An office desk has 400 times more bacteria than a toilet.
A Toilet Seat For Two?
When someone goes on a health kick and starts talking about germs, and stopping the spread of things like colds, the first item they focus on is the doorknob. At home, in public, or at work, it is the single most common surface that multiple people would touch, thus increasing the chances of bacteria being left behind. But surprisingly, it's not the most bacteria-infested surface you face all day. That would be your office desk.
A research project at the University of Arizona, carried out in 2002, discovered that you would face less bacteria eating off a toilet seat, than you would on your desk or personal workspace, where the level is up to 400 times greater.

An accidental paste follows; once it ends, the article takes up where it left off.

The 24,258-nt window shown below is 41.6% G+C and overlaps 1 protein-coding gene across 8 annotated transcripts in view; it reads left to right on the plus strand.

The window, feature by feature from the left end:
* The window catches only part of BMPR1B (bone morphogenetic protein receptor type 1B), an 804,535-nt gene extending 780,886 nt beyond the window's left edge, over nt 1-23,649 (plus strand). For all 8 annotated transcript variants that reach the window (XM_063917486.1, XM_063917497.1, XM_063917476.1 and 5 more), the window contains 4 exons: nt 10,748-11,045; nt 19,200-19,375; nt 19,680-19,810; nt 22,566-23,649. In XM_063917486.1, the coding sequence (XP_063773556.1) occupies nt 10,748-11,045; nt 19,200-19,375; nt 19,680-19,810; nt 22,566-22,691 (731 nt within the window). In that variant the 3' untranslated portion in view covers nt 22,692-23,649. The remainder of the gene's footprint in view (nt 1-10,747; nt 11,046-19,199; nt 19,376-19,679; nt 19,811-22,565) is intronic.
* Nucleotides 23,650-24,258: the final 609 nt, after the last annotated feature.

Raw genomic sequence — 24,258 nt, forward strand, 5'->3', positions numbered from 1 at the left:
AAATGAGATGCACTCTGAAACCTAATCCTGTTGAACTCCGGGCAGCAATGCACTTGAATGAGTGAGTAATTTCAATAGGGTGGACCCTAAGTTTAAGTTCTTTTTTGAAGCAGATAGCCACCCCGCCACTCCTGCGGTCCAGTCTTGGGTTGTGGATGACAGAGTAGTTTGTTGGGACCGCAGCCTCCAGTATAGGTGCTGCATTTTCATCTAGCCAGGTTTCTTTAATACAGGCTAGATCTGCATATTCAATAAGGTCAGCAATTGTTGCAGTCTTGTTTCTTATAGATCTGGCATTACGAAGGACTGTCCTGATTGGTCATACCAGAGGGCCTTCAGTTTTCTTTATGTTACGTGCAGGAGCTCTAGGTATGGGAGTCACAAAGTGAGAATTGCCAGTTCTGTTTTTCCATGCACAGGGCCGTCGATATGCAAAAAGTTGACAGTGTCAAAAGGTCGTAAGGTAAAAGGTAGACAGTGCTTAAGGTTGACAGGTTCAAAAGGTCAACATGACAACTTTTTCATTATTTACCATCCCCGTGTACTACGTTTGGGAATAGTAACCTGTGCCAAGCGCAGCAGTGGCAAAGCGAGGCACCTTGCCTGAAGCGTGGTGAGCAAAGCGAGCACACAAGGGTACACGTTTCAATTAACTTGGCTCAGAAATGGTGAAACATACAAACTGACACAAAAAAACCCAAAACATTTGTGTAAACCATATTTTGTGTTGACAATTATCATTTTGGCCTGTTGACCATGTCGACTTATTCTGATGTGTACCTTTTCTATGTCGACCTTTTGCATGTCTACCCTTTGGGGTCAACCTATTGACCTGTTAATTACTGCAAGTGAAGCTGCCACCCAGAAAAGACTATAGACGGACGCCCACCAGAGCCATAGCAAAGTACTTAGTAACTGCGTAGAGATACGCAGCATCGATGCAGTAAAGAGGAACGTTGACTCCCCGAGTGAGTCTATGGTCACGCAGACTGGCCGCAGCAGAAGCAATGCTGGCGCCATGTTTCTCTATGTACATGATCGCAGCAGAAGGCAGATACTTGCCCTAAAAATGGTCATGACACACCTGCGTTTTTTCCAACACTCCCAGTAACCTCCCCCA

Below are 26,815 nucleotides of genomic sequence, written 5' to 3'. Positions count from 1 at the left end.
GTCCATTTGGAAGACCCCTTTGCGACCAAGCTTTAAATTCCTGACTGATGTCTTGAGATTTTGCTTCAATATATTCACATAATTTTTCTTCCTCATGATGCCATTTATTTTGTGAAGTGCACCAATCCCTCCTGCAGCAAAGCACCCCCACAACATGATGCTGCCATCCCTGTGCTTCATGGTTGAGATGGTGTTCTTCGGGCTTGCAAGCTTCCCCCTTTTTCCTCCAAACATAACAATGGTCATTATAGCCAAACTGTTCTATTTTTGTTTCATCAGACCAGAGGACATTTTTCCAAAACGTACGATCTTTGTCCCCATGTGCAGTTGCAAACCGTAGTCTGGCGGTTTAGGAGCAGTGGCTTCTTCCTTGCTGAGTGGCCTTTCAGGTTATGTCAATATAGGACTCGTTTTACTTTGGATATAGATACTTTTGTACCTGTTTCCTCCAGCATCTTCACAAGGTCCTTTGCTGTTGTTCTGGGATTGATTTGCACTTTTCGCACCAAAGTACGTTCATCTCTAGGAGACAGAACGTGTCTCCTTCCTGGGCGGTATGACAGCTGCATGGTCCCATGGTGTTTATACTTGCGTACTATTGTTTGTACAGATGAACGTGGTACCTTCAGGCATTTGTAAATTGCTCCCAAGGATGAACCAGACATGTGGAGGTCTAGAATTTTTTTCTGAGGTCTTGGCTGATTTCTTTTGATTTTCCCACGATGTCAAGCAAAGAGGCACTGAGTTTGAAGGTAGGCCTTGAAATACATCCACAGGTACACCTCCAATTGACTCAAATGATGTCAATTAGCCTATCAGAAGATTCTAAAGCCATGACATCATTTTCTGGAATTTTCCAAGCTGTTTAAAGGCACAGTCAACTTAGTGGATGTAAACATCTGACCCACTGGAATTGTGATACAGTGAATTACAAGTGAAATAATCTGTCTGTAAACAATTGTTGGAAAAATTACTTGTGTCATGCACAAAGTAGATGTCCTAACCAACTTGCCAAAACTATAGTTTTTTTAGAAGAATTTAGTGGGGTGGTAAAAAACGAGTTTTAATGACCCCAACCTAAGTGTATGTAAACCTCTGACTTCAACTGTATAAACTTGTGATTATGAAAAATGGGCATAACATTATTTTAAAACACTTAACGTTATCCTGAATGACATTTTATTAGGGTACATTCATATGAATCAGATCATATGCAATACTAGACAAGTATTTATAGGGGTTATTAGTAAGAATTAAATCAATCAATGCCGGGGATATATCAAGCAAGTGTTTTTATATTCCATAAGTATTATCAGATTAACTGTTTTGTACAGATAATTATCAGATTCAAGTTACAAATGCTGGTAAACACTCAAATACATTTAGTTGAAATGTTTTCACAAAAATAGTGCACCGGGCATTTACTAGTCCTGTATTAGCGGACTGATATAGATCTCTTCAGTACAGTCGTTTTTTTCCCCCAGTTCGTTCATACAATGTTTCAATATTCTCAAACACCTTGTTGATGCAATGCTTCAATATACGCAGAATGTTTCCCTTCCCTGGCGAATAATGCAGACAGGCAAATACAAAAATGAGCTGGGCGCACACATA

The study, which tested telephones, desks, water coolers, doorknobs, and toilet seats, compiled 7,000 samples from major centers across the country. What they found, was that while phones ranked highest in bacteria levels, the office desk was a close second.
Food or spilled liquids and decomposable solids that don't get cleaned off, provide the ideal start for a colony of bacteria. Add to that, items that have been in contact with bacteria elsewhere, that are set on the desk, or even unwashed hands touching the surface, and the count soars, sometimes doubling during the course of a work day.
To confirm their findings, researchers divided workers into two groups: one that wiped down their phones and office spaces each day with a disinfectant, and one that didn't.
Within two days, those with the cleaning habit saw bacteria levels drop to almost nil.
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